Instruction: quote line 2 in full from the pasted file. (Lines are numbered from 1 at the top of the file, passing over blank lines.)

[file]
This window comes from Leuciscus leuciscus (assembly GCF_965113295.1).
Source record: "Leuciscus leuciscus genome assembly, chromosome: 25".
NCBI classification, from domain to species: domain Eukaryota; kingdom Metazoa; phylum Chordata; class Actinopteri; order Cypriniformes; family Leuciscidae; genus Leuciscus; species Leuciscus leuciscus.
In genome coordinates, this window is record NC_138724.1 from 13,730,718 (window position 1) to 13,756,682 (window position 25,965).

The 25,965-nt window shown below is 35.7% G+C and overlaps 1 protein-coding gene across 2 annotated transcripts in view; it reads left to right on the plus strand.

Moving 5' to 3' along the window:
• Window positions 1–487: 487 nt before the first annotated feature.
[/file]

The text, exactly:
Source record: "Leuciscus leuciscus genome assembly, chromosome: 25".